I’m having a tough time deciding between this pack (bought and returned the Crown2 because I felt the outer pockets were pointless because the main pack pushed into the pockets), the Osprey Atmos AG 65 and the Levity 60. I like the Opsrey having the multiple pockets (although I find that once you fill up the interior bag it pushes out and makes the extra pockets not as easily accessible, though nowhere as bad as the Crown2. The Levity feels good in the store at REI up to 32 lbs., when the frame edge started to push into my shoulder which makes sense because 30 lbs is the limit.

    I’m not a UL backpacker (base weight approx. 22 lbs.), but only really do 2-3 day trips at the very most.

    Thank you very much for your time.

    Jan Erik

    • Michael Lanza

      Hi Jan,

      You’ve asked some informed questions, I can see you’re scrutinizing your choices closely. First of all, I would not put a tent in a side pocket, foremost because the best use of external pockets is to have what you want during the day within quick reach, but also because the tent would create an imbalance to one side. Items like your tent should be buried in your pack. I consider the panel zipper on the Blaze 60 a minor shortcoming; it’s less easy to remove larger items through that zipper, but not impossible (especially if you pull a few other things out first).

      Secondly, as you probably understand, you are comparing three quite different packs in terms of design and carrying capacity. The Osprey Levity is very much an ultralight pack, and I would not recommend choosing a pack whose max load capacity you anticipate always challenging. You might look at the Osprey Exos 58 as better matched to your needs before the Levity.

      The Blaze 60 falls between the two Osprey packs you mentioned in terms of pack weight and carrying capacity, and seems well suited to the typical load you describe carrying. I never had any problem fitting what I wanted to fit in its side pockets, even with the pack stuffed, which was often a liter bottle on one side and a pump water filter and other small stuff on the other side. They have good stretch and aren’t affected by the pack’s contents (as was true with the Crown 2).

      The Osprey Atmos AG 65 is a full pound-and-a-half heavier than the Blaze 60, but because it’s meant for loads typically 40 pounds or heavier, not light to moderate loads. It has better access to its large stretchy front pocket because it lacks the front compression of the Blaze 60, and its side pockets stretch well enough to be functional even when the pack is full. Its harness system is more unique in the way it wraps your hips and torso, which makes it feel significantly different from other packs.

      I hope that’s helpful. Good luck.

      • Avatar

        And thank you for replying back so quickly.
        I took a look at the Exos 58 as well and felt the horizontal back panel seam pushing into my lower back as a another reviewer had noted. I also tried a ULA Circuit which also irritated me a bit in the lower lumbar region. With you saying about the Atmos …”but because it’s meant for loads typically 40 pounds or heavier, not light to moderate loads. ” I was thinking well with the Blaze having a 50 lbs load rating it would be even better than the Atmos in that regards(although I hope to not push anywhere North of 35 including water/food). I was also thinking because of compression of the Blaze I can use it more readily for day hikes (minus the fact that I know one can take the top off and use it for day hikes as well), compared to the Atmos although it would probably be fine too I guess. The Atmos does wrap around the torso strangely which is just something to get used to.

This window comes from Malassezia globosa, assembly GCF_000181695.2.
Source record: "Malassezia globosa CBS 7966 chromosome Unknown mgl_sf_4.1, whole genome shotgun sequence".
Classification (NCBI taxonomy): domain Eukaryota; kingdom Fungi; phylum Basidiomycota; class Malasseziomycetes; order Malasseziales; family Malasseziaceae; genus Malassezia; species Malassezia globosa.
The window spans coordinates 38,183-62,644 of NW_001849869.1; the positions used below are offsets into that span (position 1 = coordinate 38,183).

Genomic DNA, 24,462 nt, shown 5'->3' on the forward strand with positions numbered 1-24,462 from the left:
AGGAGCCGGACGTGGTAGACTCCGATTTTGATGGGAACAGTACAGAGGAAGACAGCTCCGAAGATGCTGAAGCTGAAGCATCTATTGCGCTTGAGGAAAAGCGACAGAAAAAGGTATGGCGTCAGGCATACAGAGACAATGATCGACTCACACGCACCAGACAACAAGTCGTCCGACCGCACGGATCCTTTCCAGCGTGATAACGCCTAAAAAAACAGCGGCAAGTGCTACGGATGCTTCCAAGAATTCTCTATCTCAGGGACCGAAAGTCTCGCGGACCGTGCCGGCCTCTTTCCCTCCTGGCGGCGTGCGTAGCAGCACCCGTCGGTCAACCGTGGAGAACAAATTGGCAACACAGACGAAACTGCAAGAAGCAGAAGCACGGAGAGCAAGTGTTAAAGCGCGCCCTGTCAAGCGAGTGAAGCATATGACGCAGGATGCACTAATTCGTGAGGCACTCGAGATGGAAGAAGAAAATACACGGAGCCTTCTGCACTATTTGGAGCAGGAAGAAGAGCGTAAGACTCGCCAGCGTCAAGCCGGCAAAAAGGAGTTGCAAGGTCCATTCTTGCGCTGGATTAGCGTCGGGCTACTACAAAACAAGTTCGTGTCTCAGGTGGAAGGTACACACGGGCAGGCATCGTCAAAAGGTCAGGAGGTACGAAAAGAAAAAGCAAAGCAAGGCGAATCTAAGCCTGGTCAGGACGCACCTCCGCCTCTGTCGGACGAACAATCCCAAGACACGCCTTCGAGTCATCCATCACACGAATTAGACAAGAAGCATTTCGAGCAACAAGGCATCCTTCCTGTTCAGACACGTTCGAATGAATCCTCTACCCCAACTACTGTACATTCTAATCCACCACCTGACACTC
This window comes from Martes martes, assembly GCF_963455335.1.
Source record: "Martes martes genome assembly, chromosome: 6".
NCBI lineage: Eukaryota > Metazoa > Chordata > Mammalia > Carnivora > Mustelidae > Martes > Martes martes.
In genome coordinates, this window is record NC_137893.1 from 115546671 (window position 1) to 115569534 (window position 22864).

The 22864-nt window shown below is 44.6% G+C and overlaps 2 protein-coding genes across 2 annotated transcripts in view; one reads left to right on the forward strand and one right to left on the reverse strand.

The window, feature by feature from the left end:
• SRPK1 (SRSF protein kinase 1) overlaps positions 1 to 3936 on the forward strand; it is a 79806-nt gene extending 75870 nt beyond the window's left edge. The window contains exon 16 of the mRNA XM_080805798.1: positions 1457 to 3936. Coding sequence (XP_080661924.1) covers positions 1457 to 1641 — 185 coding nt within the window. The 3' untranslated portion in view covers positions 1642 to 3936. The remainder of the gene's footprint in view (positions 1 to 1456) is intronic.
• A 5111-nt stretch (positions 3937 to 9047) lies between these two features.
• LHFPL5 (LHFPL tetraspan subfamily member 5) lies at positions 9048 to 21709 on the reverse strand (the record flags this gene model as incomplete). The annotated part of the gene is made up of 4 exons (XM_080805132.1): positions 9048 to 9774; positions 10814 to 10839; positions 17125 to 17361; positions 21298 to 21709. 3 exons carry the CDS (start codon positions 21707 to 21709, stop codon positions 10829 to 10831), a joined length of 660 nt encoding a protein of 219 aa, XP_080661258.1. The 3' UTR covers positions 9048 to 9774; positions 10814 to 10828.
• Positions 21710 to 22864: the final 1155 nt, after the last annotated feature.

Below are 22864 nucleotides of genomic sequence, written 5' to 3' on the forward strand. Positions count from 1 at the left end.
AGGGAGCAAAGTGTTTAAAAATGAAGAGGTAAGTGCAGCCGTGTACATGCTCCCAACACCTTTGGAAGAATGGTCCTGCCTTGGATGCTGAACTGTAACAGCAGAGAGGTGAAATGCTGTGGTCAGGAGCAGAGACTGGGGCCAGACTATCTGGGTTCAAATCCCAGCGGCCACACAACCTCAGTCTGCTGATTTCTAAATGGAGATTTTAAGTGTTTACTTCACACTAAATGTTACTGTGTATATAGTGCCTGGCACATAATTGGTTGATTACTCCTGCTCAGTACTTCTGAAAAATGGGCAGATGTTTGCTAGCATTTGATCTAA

• Michael Lanza

          The Exos possibly just doesn’t fit you well. That’s why it’s always smart to try on packs with some weight in them before purchasing (unless you know the brand’s packs well already). About the Atmos, I meant it’s a heavier pack than the Blaze, so I’d recommend primarily for backpackers typically carrying around 35 to 45 or 50 pounds. The Blaze, being lighter, with good compression, can shrink to a weekend-trip size and still handle probably 45 pounds or more (if that weight is comfortable for the user).

          But I would not want to use either much as a daypack, except for short hikes from a camp on a backpacking trip. They’re too big for that.


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Hi, I’m Michael Lanza, creator of The Big Outside and former Northwest Editor at Backpacker magazine. Click my photo to learn more about me and my blog. Click here to sign up for my FREE email newsletter. Join The Big Outside now to get full access to all of my blog’s stories. And click here to learn how I can help you plan your next trip.